Reality Conditions

Monday, October 30, 2006

Atheism, Religion, and Rationality; or, do you think that all those who believe in God are stupid?

When I was 17 years old I went with some high school friends on a holiday to a sort of seaside resort, where one of us had somehow won a week staying as prize for something. We passed most of the days playing paddle (a sport popular in Argentina and unknown everywhere else; the closest thing I found on Wikipedia is plataform tennis) and most of the nights discussing philosophical matters, in the wonderfully passionate and earnest way you can discuss at that age. Our discussions covered the nature of the self, the soul, infinity, determinism, ethics, and God. I was quite vehement in those days about my then rather recent atheism, while one of my friends was equally convinced of God's existence and lectured to us on the Hinduistic conceptions of God and reincarnation; the discussions between us both were Titanic, unless they have been magnified by memory, which is certainly possible. What I am sure of is that one day, while we were in the paddle court and he was about to serve, he stopped, looked at me and asked suddenly: "Do you think that all those who believe in God are stupid?"

I think I, taken by surprise, told him that was not the moment, and to continue playing that we would discuss this later. And on the evening the question was posed again, and I can't remember what I said but we drifted into another long and unresolved debate on the existence of God, and many other things. But the question has stayed in my mind, sometimes making me feel a bit ashamed of how arrogant and certain of things I talked like in those times. And the memory has come back reading all the discussions all around the blogosphere on Richard Dawkins's new book, The God Delusion.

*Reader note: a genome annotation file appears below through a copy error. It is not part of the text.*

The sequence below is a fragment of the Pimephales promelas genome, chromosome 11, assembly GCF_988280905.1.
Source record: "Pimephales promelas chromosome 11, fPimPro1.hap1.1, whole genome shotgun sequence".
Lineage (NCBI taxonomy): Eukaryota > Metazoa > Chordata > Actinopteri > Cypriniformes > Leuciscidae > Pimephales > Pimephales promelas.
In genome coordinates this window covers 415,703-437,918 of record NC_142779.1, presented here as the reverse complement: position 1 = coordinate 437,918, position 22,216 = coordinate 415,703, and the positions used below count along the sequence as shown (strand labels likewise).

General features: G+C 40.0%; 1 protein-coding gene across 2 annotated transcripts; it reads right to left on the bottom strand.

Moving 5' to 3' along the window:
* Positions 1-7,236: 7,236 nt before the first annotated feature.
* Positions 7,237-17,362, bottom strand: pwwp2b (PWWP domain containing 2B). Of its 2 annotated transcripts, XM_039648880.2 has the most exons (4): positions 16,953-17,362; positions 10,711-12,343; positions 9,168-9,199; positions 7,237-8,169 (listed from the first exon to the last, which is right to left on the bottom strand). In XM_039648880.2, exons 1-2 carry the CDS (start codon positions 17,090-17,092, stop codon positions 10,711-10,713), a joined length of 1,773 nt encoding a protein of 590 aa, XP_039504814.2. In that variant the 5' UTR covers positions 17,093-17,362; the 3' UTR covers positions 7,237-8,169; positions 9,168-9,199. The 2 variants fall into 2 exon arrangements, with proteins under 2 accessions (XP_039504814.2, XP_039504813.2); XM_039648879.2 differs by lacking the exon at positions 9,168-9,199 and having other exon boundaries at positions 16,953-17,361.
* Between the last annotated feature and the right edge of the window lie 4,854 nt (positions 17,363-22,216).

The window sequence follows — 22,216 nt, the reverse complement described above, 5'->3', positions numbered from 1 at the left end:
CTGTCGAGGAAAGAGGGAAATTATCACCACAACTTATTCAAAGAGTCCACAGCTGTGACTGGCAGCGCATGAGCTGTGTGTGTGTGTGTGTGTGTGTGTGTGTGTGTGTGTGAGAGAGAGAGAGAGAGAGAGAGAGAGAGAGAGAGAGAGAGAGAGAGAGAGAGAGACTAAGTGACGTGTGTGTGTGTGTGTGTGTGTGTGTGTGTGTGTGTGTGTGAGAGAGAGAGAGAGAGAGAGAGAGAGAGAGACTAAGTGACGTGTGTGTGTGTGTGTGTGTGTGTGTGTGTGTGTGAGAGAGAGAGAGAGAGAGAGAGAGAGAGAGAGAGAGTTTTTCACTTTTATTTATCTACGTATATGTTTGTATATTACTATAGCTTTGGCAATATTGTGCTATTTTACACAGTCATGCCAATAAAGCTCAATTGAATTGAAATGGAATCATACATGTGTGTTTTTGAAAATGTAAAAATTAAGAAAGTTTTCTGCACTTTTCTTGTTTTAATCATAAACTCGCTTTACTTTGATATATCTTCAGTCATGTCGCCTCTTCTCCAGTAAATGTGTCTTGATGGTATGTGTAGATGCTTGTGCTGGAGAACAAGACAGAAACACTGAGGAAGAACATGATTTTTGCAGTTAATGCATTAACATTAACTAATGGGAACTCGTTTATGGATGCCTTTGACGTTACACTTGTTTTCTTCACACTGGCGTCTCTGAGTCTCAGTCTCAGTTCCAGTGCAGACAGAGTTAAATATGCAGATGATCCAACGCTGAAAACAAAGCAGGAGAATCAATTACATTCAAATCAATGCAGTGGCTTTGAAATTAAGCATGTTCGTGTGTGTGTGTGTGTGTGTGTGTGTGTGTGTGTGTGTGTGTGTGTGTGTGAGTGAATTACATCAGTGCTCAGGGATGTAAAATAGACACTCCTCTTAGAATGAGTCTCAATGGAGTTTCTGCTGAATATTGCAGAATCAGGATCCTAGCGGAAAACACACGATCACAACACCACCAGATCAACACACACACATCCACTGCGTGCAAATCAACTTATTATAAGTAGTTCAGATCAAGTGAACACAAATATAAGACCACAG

I have not read it yet, and I don't know if I will, but (as even someone who hadn't read anything by Dawkins before should guess from the title) it seems to be a rather aggresive attack on all forms of religious belief, which for Dawkins are both irrational and harmful. The reason it is so discussed is that Dawkins is not only a well-known biologist but a major public intellectual; he seems to fullfill more or less the kind of role Richard Feynman had twenty years ago, that of being the public Voice of Science. And the question under discussion, echoing my friend's one, is: is it true that all religious people are being stupid, or at least irrational?

I have no patience at the moment to trace and link to all the posts I have read discussing the book and its reviews; it seems that almost all the blogs I read have had something to say about it. To a rough approximation, they can be divided in three groups. First, those who think that there is no God and Dawkins is great (PZ Myers is the prime example). Second, those who think that there is no God but Dawkins is a jerk (Chad Orzel and John Wilkins are two good examples, though there are much more; perhaps more than in the first group.) And last, those who think there is a God and Dawkins is a jerk. (Brandon is one example among those I read regularly.) Unsurprisingly, I have not yet found any blogger who believes that God exists and Dawkins is great.